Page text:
Day #049 – Negative Space Drawings

Finally got around to doing the next exercise from Drawing on the Right Side of the BrainNegative Space Drawings!

The exercise was as follows. Prepare a composition using your viewfinder and then, when you’re happy with it, use a felt-tip to mark out an area of negative space that can serve as a ‘basic unit’ for the rest of the drawing. Like so:

A piece of negative space from a chair, drawn onto my viewfinder to be used as a basic unit in a scaled up drawing of the whole



Next, take a piece of paper and mark out a rectangle that keeps the same proportions as the viewfinder but make it larger. Give it a matching cross-hair to that on the viewfinder above.

Now copy the mark you traced on the viewfinder onto your paper but so it remains in proportion. The cross-hairs will help you with this. Once that is done continue to copy the actual chair but focusing on the negative spaces around the chair rather than the chair itself. Use this first ‘basic unit’ to relate all the other shapes accurately. At the end your scaled up image should match what you initially composed in the view-finder and will likely be more accurate than if you’d tried to copy the chair in its detail because focusing on the negative shapes helps to turn off the “left-brain” which wants to label everything.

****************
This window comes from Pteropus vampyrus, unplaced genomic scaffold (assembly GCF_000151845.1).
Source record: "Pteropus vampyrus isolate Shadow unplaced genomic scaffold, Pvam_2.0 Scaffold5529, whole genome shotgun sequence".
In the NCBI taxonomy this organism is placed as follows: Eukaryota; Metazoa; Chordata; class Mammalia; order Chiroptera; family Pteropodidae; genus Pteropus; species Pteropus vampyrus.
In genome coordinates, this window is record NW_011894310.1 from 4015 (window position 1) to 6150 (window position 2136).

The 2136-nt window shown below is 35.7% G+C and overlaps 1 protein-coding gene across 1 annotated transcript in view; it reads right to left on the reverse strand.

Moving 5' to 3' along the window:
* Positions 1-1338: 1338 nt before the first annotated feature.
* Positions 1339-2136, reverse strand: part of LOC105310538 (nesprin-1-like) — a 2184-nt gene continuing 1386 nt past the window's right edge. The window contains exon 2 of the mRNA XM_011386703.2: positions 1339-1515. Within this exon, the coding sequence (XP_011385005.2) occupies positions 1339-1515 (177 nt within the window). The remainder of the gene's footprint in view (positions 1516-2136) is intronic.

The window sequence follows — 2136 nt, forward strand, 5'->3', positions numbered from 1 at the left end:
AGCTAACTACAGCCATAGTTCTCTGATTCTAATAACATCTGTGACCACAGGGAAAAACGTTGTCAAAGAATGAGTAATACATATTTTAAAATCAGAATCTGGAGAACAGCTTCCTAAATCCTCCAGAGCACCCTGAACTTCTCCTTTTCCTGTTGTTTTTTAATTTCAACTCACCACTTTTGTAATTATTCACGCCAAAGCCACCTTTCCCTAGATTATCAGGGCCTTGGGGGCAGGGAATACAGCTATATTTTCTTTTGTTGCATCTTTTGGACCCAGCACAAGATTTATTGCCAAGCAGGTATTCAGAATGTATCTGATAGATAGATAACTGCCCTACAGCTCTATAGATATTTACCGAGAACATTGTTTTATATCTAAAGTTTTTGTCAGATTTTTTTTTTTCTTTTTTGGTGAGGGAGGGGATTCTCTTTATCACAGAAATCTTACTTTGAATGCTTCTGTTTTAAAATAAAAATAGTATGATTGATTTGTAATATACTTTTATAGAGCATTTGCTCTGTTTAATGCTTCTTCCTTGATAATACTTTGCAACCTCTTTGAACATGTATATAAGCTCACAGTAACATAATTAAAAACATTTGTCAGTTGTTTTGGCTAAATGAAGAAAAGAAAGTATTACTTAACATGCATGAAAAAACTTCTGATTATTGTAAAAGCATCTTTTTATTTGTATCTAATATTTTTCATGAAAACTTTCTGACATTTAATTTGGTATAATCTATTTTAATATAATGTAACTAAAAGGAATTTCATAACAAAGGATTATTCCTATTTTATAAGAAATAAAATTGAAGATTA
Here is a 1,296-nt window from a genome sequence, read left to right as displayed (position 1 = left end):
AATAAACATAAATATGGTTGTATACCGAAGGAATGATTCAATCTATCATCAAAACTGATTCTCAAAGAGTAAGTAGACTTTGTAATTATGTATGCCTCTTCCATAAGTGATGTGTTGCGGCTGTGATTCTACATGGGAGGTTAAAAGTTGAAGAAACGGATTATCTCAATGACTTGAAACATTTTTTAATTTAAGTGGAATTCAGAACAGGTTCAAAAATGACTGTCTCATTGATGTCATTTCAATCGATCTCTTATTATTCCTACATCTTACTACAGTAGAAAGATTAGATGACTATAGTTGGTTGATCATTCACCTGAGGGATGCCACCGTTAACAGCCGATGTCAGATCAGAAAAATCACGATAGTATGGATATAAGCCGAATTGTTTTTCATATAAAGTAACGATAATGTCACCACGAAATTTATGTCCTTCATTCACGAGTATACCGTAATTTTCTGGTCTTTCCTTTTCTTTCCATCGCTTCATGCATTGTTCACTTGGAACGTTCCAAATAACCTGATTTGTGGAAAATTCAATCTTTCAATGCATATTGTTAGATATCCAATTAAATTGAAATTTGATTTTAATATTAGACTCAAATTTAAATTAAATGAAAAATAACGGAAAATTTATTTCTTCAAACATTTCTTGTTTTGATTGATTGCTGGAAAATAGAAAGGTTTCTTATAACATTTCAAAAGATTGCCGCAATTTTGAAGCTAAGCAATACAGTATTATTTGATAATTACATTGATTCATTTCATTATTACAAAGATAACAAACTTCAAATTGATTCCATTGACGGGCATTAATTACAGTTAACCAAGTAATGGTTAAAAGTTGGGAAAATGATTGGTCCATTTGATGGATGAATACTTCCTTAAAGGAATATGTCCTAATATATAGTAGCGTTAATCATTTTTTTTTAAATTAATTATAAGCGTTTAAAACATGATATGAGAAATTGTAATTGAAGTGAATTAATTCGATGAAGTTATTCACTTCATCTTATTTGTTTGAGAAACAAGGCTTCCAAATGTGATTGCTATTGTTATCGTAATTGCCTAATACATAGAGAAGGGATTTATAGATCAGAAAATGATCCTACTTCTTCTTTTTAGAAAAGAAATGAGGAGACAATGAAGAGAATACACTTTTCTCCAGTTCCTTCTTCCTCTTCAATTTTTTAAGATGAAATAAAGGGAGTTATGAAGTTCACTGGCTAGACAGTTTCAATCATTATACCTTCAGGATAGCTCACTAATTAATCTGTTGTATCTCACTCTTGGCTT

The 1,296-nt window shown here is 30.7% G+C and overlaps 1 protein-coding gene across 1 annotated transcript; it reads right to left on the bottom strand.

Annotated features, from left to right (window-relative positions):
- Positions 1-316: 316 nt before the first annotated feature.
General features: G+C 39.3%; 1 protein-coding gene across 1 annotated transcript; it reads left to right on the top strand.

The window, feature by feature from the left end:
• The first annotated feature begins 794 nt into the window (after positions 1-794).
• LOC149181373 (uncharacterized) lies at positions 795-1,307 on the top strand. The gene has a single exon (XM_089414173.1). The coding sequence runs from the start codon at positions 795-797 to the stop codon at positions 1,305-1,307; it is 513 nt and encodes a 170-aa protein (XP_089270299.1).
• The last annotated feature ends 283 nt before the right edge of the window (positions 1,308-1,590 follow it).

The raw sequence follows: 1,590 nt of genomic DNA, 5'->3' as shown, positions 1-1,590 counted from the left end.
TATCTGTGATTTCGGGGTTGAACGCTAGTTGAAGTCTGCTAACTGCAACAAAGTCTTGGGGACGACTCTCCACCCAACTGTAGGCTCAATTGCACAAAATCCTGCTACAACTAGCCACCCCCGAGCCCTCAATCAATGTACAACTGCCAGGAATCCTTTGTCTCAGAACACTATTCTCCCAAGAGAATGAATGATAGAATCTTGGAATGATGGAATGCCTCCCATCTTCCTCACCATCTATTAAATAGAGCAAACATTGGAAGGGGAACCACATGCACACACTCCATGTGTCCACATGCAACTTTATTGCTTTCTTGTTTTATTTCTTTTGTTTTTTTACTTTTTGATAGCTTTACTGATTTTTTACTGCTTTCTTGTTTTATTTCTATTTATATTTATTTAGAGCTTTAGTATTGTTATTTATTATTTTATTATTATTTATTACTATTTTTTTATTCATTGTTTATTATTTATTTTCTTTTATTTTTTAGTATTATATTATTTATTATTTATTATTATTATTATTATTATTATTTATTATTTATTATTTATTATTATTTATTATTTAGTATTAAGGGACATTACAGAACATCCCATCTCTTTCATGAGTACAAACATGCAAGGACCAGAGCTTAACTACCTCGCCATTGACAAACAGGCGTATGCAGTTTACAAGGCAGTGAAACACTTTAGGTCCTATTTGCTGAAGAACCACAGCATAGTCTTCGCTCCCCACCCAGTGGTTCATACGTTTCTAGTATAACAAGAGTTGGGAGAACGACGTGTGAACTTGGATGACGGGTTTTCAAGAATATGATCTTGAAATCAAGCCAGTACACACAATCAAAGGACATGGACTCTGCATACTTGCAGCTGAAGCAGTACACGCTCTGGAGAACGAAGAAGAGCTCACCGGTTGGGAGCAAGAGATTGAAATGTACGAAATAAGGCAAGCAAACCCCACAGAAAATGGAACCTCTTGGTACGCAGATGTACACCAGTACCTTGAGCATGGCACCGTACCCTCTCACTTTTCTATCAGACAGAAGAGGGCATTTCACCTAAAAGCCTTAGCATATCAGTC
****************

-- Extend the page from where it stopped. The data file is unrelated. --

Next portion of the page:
Well at least that’s the theory. Here’s my final chair as a negative space drawing. Pretty poor outcome as it happens:

Negative Space Drawing of a Chair


At the end of the chapter the author, Betty Edwards, suggests drawing Peter Paul Ruben’s Studies of Arms and Legs as a negative space drawing. Specifically she says to draw it upside down and to focus on the negative spaces. Then turn it the right way up and only then add in the details. In this way you can shut off the pestering “L-Mode” of the brain that wants to draw things as it thinks they should look rather than how they are. The foreshortening of the calf muscle on the runner, for instance. I think the advice in the book is very useful and I’m pretty pleased with how it came out:

Drawing of Peter Paul Ruben's Studies of Arms and Legs

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